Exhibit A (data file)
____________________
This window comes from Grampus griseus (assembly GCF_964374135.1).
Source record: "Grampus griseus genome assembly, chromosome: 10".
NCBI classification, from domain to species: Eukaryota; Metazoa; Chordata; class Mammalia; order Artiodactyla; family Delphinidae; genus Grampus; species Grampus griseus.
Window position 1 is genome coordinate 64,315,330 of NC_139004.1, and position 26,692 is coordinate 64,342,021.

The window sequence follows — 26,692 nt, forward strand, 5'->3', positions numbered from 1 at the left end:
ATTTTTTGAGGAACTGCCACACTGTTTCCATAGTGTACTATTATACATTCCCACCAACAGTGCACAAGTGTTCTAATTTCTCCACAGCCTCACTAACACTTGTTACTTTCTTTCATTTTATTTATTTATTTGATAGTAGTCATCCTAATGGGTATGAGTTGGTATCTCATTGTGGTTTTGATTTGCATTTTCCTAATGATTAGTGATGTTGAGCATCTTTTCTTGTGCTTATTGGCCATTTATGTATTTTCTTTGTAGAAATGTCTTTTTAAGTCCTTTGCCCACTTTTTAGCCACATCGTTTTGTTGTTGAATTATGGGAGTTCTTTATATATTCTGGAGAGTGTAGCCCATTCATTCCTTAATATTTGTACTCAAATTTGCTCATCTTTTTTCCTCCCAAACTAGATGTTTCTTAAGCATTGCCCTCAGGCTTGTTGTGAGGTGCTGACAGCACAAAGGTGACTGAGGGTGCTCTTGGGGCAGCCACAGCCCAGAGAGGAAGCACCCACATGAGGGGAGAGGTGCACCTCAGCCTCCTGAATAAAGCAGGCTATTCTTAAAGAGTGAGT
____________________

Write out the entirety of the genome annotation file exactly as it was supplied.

This window comes from Grampus griseus (assembly GCF_964374135.1).
Source record: "Grampus griseus genome assembly, chromosome: 10".
NCBI classification, from domain to species: Eukaryota; Metazoa; Chordata; class Mammalia; order Artiodactyla; family Delphinidae; genus Grampus; species Grampus griseus.
Window position 1 is genome coordinate 64,315,330 of NC_139004.1, and position 26,692 is coordinate 64,342,021.

The window sequence follows — 26,692 nt, forward strand, 5'->3', positions numbered from 1 at the left end:
ATTTTTTGAGGAACTGCCACACTGTTTCCATAGTGTACTATTATACATTCCCACCAACAGTGCACAAGTGTTCTAATTTCTCCACAGCCTCACTAACACTTGTTACTTTCTTTCATTTTATTTATTTATTTGATAGTAGTCATCCTAATGGGTATGAGTTGGTATCTCATTGTGGTTTTGATTTGCATTTTCCTAATGATTAGTGATGTTGAGCATCTTTTCTTGTGCTTATTGGCCATTTATGTATTTTCTTTGTAGAAATGTCTTTTTAAGTCCTTTGCCCACTTTTTAGCCACATCGTTTTGTTGTTGAATTATGGGAGTTCTTTATATATTCTGGAGAGTGTAGCCCATTCATTCCTTAATATTTGTACTCAAATTTGCTCATCTTTTTTCCTCCCAAACTAGATGTTTCTTAAGCATTGCCCTCAGGCTTGTTGTGAGGTGCTGACAGCACAAAGGTGACTGAGGGTGCTCTTGGGGCAGCCACAGCCCAGAGAGGAAGCACCCACATGAGGGGAGAGGTGCACCTCAGCCTCCTGAATAAAGCAGGCTATTCTTAAAGAGTGAGT